How long is a piece of string?
Most manufacturers have an answer to this question, and it tend to be around 5 years. So every 5 years, you may fork out a small fortune to have your beloved watch serviced. Not a cheap pleasure, but you want to keep the value of your watch, so you just have to bite the bullet.
Let’s see what happens if you don’t.
This lovely Rolex Oyster Perpetual Datejust Chronometer belongs to my father. He bought it new in 1973 for around DM 800 (= EUR 400). He has been wearing it ever since, and he rarely takes it off. It goes into the shower, swimming, and wherever he goes.
In the mid-80s, he forgot to screw the crown in after setting the watch, and went for a shower. Some water got in, but he brought it straight to his watchmaker, who dried it out and serviced it.
Since then, the watch has never been opened again. So we are looking at at least 25 years without a service. Guaranteed.
Accuracy is still good, and my father sets the watch once a month, and then has to make up for a couple of minutes.
The proof is in the pudding, or on the timegrapher in this case.
I find it hard to believe what I see. This watch is 39 years old, and the last service is over 25 years ago. If you would show me this graph and ask me if this watch needed a service, I would say that it doesn’t. No beat error, still a decent amplitude, and a constant beat rate.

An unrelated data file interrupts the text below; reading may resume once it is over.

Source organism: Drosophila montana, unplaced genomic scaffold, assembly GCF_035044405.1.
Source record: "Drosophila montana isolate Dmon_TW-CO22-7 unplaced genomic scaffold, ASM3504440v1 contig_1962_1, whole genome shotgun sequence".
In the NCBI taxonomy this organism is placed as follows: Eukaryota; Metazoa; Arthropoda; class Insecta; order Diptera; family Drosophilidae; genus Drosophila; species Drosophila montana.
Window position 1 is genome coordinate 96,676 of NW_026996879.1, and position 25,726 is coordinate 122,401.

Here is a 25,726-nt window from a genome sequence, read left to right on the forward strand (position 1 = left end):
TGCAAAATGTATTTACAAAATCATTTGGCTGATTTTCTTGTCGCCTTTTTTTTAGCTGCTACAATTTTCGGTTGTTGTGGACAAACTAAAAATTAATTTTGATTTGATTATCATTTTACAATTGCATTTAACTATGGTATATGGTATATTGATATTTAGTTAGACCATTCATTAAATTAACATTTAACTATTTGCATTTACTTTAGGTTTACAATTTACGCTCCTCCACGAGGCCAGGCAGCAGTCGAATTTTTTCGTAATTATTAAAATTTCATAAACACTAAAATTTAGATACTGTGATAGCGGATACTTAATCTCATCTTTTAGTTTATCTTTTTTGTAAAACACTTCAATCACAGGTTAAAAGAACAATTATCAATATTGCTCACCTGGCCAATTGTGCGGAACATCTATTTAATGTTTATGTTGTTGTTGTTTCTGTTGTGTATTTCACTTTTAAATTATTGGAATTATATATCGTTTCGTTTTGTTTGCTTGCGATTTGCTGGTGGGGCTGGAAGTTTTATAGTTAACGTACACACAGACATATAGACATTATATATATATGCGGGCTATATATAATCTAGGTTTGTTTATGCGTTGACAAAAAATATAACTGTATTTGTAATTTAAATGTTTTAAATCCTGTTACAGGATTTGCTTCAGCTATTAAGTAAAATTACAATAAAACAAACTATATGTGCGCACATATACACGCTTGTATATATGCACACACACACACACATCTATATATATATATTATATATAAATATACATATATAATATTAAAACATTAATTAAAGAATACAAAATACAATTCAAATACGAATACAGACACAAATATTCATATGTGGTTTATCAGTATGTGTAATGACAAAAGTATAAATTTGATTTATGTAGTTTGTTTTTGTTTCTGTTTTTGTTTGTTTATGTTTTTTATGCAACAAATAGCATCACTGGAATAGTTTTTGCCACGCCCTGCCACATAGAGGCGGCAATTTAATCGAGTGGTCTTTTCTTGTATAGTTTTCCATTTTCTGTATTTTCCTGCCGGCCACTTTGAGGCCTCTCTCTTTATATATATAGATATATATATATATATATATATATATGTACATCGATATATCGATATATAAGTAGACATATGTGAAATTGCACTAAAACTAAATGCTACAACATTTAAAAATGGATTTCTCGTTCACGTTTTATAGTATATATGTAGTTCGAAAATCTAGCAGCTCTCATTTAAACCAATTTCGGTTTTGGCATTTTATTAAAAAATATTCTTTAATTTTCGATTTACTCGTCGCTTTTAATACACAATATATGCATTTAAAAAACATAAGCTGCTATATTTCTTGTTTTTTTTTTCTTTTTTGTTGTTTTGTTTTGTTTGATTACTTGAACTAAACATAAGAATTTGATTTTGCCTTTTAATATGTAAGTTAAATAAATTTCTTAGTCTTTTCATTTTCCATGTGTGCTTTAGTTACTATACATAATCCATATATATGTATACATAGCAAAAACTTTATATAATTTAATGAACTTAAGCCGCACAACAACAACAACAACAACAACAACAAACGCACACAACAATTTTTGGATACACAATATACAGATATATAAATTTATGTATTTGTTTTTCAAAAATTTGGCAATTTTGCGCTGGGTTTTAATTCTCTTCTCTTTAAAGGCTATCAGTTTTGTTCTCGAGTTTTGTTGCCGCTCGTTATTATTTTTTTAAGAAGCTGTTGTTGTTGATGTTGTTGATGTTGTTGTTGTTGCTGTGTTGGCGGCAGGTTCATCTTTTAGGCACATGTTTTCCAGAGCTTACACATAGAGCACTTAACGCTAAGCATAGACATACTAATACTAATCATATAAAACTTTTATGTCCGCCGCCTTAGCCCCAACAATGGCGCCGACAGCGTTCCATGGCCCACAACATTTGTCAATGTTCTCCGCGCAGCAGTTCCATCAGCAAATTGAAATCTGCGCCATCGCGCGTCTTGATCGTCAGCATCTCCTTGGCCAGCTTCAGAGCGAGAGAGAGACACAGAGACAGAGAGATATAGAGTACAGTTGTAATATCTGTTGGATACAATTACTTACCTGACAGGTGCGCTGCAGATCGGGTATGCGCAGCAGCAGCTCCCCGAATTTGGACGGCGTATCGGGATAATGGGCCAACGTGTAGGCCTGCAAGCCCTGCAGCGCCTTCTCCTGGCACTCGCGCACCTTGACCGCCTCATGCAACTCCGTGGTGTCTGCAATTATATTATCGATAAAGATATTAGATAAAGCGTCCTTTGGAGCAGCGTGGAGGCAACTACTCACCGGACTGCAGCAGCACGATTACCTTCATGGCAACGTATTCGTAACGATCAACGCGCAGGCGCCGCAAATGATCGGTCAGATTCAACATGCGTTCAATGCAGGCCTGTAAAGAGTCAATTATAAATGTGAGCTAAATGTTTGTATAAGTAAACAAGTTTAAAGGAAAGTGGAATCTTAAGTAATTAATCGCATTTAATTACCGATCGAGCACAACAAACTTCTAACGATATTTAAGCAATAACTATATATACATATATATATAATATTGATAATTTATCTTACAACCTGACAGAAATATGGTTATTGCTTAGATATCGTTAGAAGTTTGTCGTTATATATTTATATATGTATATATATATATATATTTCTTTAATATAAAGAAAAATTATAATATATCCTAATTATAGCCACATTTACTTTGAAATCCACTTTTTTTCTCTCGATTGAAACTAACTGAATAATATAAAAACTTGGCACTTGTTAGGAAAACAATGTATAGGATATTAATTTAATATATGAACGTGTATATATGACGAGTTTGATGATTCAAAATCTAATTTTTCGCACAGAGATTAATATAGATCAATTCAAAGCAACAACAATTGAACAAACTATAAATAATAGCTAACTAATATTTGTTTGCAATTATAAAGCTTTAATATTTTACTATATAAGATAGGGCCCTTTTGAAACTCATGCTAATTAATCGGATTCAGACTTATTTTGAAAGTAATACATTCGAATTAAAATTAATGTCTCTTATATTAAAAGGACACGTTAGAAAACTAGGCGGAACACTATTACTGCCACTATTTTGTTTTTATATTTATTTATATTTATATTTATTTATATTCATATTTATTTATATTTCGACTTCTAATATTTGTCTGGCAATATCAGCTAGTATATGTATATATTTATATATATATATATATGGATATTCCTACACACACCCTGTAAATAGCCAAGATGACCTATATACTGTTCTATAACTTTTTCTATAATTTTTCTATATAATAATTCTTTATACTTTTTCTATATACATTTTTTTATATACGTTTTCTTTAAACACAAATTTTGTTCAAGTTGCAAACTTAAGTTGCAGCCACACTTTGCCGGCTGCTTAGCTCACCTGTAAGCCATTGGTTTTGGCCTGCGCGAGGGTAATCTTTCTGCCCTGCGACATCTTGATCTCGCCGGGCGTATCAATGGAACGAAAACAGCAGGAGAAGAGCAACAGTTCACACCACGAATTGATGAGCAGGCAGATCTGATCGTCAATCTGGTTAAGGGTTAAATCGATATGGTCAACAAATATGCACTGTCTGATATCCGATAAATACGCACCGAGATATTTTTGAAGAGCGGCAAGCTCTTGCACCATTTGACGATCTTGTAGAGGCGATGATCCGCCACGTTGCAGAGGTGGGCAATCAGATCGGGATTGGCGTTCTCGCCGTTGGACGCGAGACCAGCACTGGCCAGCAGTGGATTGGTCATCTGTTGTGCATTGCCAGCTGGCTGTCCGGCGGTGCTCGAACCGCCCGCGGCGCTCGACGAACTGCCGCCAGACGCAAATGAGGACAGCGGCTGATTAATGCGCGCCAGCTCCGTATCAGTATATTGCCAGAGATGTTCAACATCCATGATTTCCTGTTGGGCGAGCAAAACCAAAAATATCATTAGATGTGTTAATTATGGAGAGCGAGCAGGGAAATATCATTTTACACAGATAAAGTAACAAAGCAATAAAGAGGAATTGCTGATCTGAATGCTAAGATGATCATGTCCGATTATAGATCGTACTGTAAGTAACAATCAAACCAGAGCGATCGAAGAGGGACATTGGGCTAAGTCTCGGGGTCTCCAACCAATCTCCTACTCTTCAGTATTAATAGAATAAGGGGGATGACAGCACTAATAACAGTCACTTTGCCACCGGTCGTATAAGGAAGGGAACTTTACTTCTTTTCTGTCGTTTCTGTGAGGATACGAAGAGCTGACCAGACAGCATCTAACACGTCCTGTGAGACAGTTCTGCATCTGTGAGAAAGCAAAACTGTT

This is the watch in crown right position, and we can see a slight beat error, and a small decrease in amplitude. Which you would expect. Yes, if the watch were freshly service, this could look a tad better, but probably not. Note that the beat rate hasn’t changed at all!
Now we’re of course all curious what the watch looks like inside. And I will have to disappoint here. Because I won’t open it.
The watch still has a seal and is watertight. And I’ll keep it that way. And I want this little experiment to continue.
So how often does your watch need a service?
Simple answer – when it starts changing its beat rate. If you observe that, over time, your watch starts going faster or slower, and if it gets more irregular, it’s time for a service. If it keeps its beat rate, it doesn’t.
And, if you have water ingress, every hour counts. You have to have it opened and dried out, and then serviced. Same for dirt and dust.
I’m sure I will get a lot of flack for this, and people will point to web sites with gory pictures of damaged watches. I would bet a lot of money that the inside of my father’s Rolex looks pretty good, and that the watch has no damage whatsoever. If you want to insist that not servicing a watch for 25 years causes untold damage, I invite you to a little bet. We’ll both put £1000 down, get my dad to give me the watch on loan, and open it together. I get the grand if there is no unusual wear (for a 39 year old watch), and you get it if there is unusual wear. I count the rotor axle as usual wear – I always feel sorry for the poor chaps at Rolex who can’t afford to put a ball bearing there. It must be tough in Switzerland, and I’ll send a care packet with some ball bearings over one day 😉
As I said, the watch goes everywhere 😉